Multiple myeloma with CNS involvement in the form of leptomeningeal carcinomatosis presenting as Vitamin B12 deficiency
A 75-year-old male presented with lower back pain, bilateral lower extremity weakness, decreased sensation to vibration and proprioception in lower extremities, anemia, and vitamin B12 deficiency. The MRI of the lumbar spine revealed extensive leptomeningeal carcinomatosis. Subsequently, the patient was diagnosed with multiple myeloma (MM) and B12 deficiency with negative intrinsic factor antibodies. MM can present as extramedullary hematopoiesis (EM) to involve the central nervous system (CNS). CNS involvement is rare and develops in only around 1% of MM patients. It carries a poor prognosis with less than 6 months survival. MM is thought to be associated with both B12 deficiency and pernicious anemia. Some studies have even suggested B12 deficiency as a possible marker for worsening disease and a prognostic factor. In our patient’s case, he had extensive CNS involvement at diagnosis of MM with very low B12 levels. The extent of his disease with extensive CNS involvement, which carries a poor prognosis, could possibly explain the very low levels of B12. This is the first reported case of a patient presenting with B12 deficiency found to have MM with leptomeningeal carcinomatosis at diagnosis. To the author’s knowledge, there is no literature investigating association between B12 deficiency at the time of diagnosis of MM with CNS complications. Furthermore, there are no established guidelines on treatment for leptomeningeal myelomatosis. We present this case with the effort to learn more about this disease in terms of response and overall survival.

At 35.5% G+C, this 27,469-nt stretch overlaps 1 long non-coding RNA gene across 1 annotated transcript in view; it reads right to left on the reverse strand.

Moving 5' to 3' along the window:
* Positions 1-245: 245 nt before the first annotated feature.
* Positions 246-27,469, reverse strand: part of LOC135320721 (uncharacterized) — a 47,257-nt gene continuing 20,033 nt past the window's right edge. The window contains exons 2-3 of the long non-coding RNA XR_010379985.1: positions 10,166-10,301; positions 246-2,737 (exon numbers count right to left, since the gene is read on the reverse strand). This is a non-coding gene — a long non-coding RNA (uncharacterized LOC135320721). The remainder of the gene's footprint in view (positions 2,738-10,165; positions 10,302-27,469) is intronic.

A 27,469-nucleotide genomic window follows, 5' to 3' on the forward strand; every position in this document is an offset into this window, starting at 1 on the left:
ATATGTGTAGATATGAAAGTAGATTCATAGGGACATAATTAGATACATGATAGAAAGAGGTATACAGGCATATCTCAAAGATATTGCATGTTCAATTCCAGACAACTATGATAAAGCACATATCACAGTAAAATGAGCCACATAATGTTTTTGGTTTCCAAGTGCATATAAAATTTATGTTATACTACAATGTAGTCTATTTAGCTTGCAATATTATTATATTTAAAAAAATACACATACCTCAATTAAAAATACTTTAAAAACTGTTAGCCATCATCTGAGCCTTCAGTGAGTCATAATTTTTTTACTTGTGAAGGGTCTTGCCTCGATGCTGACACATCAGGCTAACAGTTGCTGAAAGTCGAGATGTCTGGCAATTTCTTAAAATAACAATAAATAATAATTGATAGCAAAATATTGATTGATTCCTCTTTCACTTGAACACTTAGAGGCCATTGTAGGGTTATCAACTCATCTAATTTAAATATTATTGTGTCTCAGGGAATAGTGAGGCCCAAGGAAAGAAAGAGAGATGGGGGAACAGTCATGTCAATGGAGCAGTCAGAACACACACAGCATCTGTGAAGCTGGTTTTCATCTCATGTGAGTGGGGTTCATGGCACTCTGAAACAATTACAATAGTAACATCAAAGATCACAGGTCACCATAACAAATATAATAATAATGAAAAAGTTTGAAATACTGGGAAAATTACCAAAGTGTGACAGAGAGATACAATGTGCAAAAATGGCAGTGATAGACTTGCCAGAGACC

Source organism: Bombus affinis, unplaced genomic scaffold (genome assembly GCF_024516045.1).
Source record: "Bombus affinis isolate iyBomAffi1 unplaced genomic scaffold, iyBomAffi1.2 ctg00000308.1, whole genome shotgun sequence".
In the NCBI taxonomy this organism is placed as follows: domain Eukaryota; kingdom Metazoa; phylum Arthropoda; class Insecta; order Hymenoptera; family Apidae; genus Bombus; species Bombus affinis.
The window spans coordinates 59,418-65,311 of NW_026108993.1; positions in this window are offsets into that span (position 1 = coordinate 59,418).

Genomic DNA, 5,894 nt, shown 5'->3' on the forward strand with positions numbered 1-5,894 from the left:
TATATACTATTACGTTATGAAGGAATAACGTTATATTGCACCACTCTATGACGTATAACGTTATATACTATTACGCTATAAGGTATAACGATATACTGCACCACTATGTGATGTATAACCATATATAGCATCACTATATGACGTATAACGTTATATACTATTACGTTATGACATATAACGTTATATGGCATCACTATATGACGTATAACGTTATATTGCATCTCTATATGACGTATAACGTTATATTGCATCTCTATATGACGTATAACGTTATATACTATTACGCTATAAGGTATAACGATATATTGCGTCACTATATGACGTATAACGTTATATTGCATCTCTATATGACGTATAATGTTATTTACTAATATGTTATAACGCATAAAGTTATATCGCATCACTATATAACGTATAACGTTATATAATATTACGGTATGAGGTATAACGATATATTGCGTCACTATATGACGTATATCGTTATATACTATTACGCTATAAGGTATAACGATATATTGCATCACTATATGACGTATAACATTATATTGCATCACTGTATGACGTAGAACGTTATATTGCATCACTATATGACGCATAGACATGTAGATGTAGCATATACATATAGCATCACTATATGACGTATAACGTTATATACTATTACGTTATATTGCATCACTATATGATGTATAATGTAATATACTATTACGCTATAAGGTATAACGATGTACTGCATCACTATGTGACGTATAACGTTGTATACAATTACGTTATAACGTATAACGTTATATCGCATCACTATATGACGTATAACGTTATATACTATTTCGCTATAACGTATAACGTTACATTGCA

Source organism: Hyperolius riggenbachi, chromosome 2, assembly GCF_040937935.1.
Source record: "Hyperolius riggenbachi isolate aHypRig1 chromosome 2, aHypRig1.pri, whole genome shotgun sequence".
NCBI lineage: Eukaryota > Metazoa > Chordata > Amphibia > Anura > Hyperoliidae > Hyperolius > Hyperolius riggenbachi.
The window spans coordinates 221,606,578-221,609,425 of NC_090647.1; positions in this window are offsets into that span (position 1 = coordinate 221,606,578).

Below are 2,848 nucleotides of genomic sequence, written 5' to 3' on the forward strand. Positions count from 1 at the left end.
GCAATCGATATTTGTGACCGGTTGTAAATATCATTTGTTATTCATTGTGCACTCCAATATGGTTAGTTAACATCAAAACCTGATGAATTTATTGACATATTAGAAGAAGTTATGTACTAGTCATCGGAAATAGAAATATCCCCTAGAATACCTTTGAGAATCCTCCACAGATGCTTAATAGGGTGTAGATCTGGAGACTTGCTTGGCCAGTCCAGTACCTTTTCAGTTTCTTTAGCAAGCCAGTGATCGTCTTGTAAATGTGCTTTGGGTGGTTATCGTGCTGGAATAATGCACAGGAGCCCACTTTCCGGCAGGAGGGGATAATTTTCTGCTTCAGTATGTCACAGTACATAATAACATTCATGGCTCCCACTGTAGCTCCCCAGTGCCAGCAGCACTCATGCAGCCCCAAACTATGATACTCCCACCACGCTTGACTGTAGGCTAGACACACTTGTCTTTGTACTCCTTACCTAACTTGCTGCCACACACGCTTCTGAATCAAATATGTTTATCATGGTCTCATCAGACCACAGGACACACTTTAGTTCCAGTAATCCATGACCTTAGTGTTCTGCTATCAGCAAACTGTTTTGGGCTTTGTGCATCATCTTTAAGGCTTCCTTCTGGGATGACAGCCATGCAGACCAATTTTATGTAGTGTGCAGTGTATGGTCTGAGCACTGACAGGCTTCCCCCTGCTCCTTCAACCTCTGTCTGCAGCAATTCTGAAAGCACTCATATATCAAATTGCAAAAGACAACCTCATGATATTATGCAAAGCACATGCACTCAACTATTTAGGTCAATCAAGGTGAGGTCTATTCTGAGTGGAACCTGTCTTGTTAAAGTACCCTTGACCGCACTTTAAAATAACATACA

Faheem, Beenish; Ayad, Sarah; Bondili, Leena; and Maroules, Michael
"Multiple myeloma with CNS involvement in the form of leptomeningeal carcinomatosis presenting as Vitamin B12 deficiency,"
Journal of Community Hospital Internal Medicine Perspectives: Vol. 12:
1, Article 12.
Available at: https://scholarlycommons.gbmc.org/jchimp/vol12/iss1/12